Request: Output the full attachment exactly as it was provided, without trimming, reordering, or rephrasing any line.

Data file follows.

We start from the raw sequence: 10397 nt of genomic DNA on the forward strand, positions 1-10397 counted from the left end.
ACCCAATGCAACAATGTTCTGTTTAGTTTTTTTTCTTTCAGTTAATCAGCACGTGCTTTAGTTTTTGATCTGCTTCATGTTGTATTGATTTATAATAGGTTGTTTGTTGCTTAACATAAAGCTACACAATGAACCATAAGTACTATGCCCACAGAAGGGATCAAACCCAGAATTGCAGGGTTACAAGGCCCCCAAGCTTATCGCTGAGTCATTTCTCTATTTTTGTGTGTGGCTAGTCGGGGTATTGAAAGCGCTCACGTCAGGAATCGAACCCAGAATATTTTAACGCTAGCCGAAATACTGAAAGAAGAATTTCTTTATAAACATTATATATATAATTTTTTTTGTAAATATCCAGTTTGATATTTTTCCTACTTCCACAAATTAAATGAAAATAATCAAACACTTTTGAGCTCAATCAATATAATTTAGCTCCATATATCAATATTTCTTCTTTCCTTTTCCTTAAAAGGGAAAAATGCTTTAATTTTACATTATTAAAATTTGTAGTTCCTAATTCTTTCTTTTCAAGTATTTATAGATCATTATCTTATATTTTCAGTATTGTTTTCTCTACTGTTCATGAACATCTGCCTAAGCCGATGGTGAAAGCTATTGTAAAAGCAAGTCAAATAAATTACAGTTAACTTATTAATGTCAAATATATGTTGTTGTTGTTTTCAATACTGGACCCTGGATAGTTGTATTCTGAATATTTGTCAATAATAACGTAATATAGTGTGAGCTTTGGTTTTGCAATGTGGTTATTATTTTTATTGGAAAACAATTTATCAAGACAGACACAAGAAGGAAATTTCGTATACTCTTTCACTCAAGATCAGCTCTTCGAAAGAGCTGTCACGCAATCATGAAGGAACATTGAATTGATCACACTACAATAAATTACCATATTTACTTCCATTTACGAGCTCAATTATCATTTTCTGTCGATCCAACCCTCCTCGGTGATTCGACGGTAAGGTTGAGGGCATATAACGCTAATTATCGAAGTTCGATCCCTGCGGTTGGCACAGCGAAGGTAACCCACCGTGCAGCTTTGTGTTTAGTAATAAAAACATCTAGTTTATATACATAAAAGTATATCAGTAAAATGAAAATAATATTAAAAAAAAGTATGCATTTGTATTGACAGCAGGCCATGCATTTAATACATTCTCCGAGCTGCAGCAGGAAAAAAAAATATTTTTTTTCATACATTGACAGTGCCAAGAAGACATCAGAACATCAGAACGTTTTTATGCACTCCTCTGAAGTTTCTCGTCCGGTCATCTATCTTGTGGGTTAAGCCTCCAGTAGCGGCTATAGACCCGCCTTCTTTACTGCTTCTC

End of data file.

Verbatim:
We start from the raw sequence: 10397 nt of genomic DNA on the forward strand, positions 1-10397 counted from the left end.
ACCCAATGCAACAATGTTCTGTTTAGTTTTTTTTCTTTCAGTTAATCAGCACGTGCTTTAGTTTTTGATCTGCTTCATGTTGTATTGATTTATAATAGGTTGTTTGTTGCTTAACATAAAGCTACACAATGAACCATAAGTACTATGCCCACAGAAGGGATCAAACCCAGAATTGCAGGGTTACAAGGCCCCCAAGCTTATCGCTGAGTCATTTCTCTATTTTTGTGTGTGGCTAGTCGGGGTATTGAAAGCGCTCACGTCAGGAATCGAACCCAGAATATTTTAACGCTAGCCGAAATACTGAAAGAAGAATTTCTTTATAAACATTATATATATAATTTTTTTTGTAAATATCCAGTTTGATATTTTTCCTACTTCCACAAATTAAATGAAAATAATCAAACACTTTTGAGCTCAATCAATATAATTTAGCTCCATATATCAATATTTCTTCTTTCCTTTTCCTTAAAAGGGAAAAATGCTTTAATTTTACATTATTAAAATTTGTAGTTCCTAATTCTTTCTTTTCAAGTATTTATAGATCATTATCTTATATTTTCAGTATTGTTTTCTCTACTGTTCATGAACATCTGCCTAAGCCGATGGTGAAAGCTATTGTAAAAGCAAGTCAAATAAATTACAGTTAACTTATTAATGTCAAATATATGTTGTTGTTGTTTTCAATACTGGACCCTGGATAGTTGTATTCTGAATATTTGTCAATAATAACGTAATATAGTGTGAGCTTTGGTTTTGCAATGTGGTTATTATTTTTATTGGAAAACAATTTATCAAGACAGACACAAGAAGGAAATTTCGTATACTCTTTCACTCAAGATCAGCTCTTCGAAAGAGCTGTCACGCAATCATGAAGGAACATTGAATTGATCACACTACAATAAATTACCATATTTACTTCCATTTACGAGCTCAATTATCATTTTCTGTCGATCCAACCCTCCTCGGTGATTCGACGGTAAGGTTGAGGGCATATAACGCTAATTATCGAAGTTCGATCCCTGCGGTTGGCACAGCGAAGGTAACCCACCGTGCAGCTTTGTGTTTAGTAATAAAAACATCTAGTTTATATACATAAAAGTATATCAGTAAAATGAAAATAATATTAAAAAAAAGTATGCATTTGTATTGACAGCAGGCCATGCATTTAATACATTCTCCGAGCTGCAGCAGGAAAAAAAAATATTTTTTTTCATACATTGACAGTGCCAAGAAGACATCAGAACATCAGAACGTTTTTATGCACTCCTCTGAAGTTTCTCGTCCGGTCATCTATCTTGTGGGTTAAGCCTCCAGTAGCGGCTATAGACCCGCCTTCTTTACTGCTTCTC